Fairfax County, a heavily-populated Virginia suburb of Washington, D.C., could arguably be the epicenter of young reader-dom. When Amazon held its “Harry-est” city in the country contest to celebrate the release of Harry Potter and the Deathly Hallows, two cities in Fairfax County were in the top five spots.
Georgia Chirieleison is responsible for keeping these young readers well-supplied. As the Children’s Selector for the Fairfax County Public Library system, Georgia selects all titles for patrons from birth to age 18 at 22 branches. She has also worked as the head of information at the Centreville Library and was a children’s librarian for 20 years.
Like libraries across the country, the library here is facing cutbacks in staff, hours and materials. However, it is still in the business of buying books, and Georgia was gracious enough to spend some time with Mixed-Up Files and answer some questions about the behind-the-scenes workings of the largest public library system in Virginia and what makes her buy a middle-grade book.
Q: Since your job consists of buying books, how has your work been affected by budget cuts?
A: We are buying fewer titles, all across the board. We have also raised our hold-to-copy ratio. It used to be that we would by an additional copy of a book when there were more than 4 holds on the title; now it’s been changed to 6. It’s harder to spend money. We spend a lot of time being careful.
Q: So, out of all the middle-grade titles you’re looking at right now, what percentage, roughly, would you say do you purchase?
A: It’s hard to say – probably 25-40%.
Q: Approximately how many new titles do you acquire each year (as opposed to copies of each title)?
A: In 2009, for titles labeled “JFIC,” we purchased 667 titles. This excludes Young Adult and Picture Books, but may include different formats of the same title, such as the same book in a different language or on CD. (Interviewer’s note: Just as an example of why it might be important to distinguish between copies of a title and different formats of a title, I checked on the blockbuster Diary of Wimpy Kid. The library alone had 179 copies of the original English language version, in addition to 4 copies in Korean and 8 audio copies!)
Q: My 10-year-old son recently read his first e-book, thanks to the FCPL system. How do you see e-books fitting in with the needs of your middle-grade readers?
A: I expect the demand for e-books among middle-graders to go up. We are seeing more holds showing up in our system for e-books all the time. The advantage to us is that e-books take up no shelf space. It’s an interesting time.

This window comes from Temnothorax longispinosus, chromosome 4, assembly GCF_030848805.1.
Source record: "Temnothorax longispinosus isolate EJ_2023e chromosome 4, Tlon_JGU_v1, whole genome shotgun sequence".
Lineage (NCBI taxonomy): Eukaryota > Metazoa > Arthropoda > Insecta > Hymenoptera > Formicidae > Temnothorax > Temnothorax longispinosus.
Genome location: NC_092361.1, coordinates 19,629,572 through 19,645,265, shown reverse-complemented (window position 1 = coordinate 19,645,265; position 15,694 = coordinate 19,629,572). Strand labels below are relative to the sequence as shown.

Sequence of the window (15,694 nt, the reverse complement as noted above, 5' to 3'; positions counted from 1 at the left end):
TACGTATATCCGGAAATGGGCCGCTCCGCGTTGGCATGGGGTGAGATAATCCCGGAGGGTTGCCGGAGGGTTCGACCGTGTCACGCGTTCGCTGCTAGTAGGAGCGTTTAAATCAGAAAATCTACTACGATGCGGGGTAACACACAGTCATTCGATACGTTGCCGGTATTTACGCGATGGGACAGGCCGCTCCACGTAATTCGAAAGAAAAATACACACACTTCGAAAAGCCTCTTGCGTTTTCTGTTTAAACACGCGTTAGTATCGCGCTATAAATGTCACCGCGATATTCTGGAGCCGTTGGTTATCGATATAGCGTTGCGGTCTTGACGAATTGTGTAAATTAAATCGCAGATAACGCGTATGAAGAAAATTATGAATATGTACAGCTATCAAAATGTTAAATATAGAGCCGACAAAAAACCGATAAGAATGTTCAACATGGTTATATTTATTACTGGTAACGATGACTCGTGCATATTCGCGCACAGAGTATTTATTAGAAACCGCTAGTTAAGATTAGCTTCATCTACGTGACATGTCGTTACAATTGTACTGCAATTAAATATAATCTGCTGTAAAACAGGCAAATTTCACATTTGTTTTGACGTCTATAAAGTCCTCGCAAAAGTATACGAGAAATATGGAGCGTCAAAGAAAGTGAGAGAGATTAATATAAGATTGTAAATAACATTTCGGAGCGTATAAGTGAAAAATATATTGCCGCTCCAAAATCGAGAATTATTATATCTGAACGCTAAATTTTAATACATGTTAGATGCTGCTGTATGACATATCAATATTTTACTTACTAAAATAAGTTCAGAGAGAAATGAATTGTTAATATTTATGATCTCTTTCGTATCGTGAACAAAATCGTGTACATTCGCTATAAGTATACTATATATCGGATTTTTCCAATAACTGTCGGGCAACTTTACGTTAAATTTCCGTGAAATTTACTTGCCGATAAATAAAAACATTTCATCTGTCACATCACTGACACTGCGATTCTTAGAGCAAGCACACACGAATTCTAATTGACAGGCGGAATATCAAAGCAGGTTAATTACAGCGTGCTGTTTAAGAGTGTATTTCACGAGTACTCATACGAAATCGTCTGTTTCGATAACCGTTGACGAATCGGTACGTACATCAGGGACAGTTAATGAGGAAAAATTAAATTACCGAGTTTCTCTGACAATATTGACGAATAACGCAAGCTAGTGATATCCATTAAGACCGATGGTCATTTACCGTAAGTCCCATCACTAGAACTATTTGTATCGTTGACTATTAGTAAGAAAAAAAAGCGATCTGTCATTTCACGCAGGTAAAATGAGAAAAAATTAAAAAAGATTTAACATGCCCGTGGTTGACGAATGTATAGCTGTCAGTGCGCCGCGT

Q: How do you decide to acquire a new middle-grade fiction title?
A: We order based on reviews. Looking at preview copies is prohibitive because of the sheer volume and workload involved in handling them. We order from companies such as Ingram, Baker & Taylor, and BWI. They provide lists of genres I’m interested in, and they provide links to interviews to the titles. Patrons and branches can also suggest a title, and we will respond based on reviews and availability.
Q: If there’s a book with mixed reviews, what factors would push you to buy the book?
A: The author’s reputation would make a difference. We would consider customer demand, the setting and the subject of the book – if it were something customers would find interesting or relevant in some way.
Q: You mentioned earlier that you purchase your book through book companies. What do these companies do? Why do you choose to go through these book companies instead of book stores?
A: Companies like Ingram, Baker & Taylor, and BWI are book wholesalers that provide many time-saving services to libraries. They provide discounts and we can request certain processing, such as a barcode, specific jacketing or heavier binding to stand up to circulation. They carefully monitor what is published and provide alerts, suggested titles lists, and powerful selection software. We also have the ability to go outside the book companies if there is a book we want. In addition, we have standing orders with certain titles or series.
Q: Do you ever look for specific books in a particular genre or with a certain type of character?
A: We do occasionally scout for books, but generally, it’s what looks good that year. Some years are a bumper crop; not so much other years.
Q: Are there books you feel are needed but not being published?
A: Sometimes I can’t find books in some non-fiction areas. Right now there is a lot of demand for fantasy and science fiction. Vampires are still hot, and we are seeing more angel stories, too.
Q: What is the best part of your job? The worst?
A: The best part of this job is that I like all kinds of books, especially picture books. I like seeing new books as they come out, knowing people will enjoy them. The hardest part is sitting at a computer for long periods of time – I think part of me never grew up!
Q: Final question – who are some of your favorite middle-grade authors?
A: For fantasy, I like C.S. Lewis and Ursula K. LeGuin, J.K. Rowling, Jonathan Stroud, Maryrose Wood, Trenton Stewart and many others. In terms of realistic fiction, I like Phyllis Reynolds Naylor and Gordon Korman, Andrew Clements and Kimberly Willis Holt’s “Piper Reed” books. I also like Mary Downing Hahn – she’s a local author who writes historical fiction as well as suspense.
After speaking to Georgia, a quick peek into the library catalogue revealed that for 2009, in addition to the 667 middle-grade titles, Georgia also purchased 693 picture books and 588 young adult titles, bringing the number of titles (and formats) she purchased to 1,948! That’s not including non-fiction titles, or the fact that based on her own estimates, Georgia is probably looking at upwards of six or seven thousand titles to get to her selections. Whew!
Wendy Shang’s debut novel, The Great Wall of Lucy Wu, comes out January 2011. She is a Ready-to-Read volunteer with Fairfax County Public Library.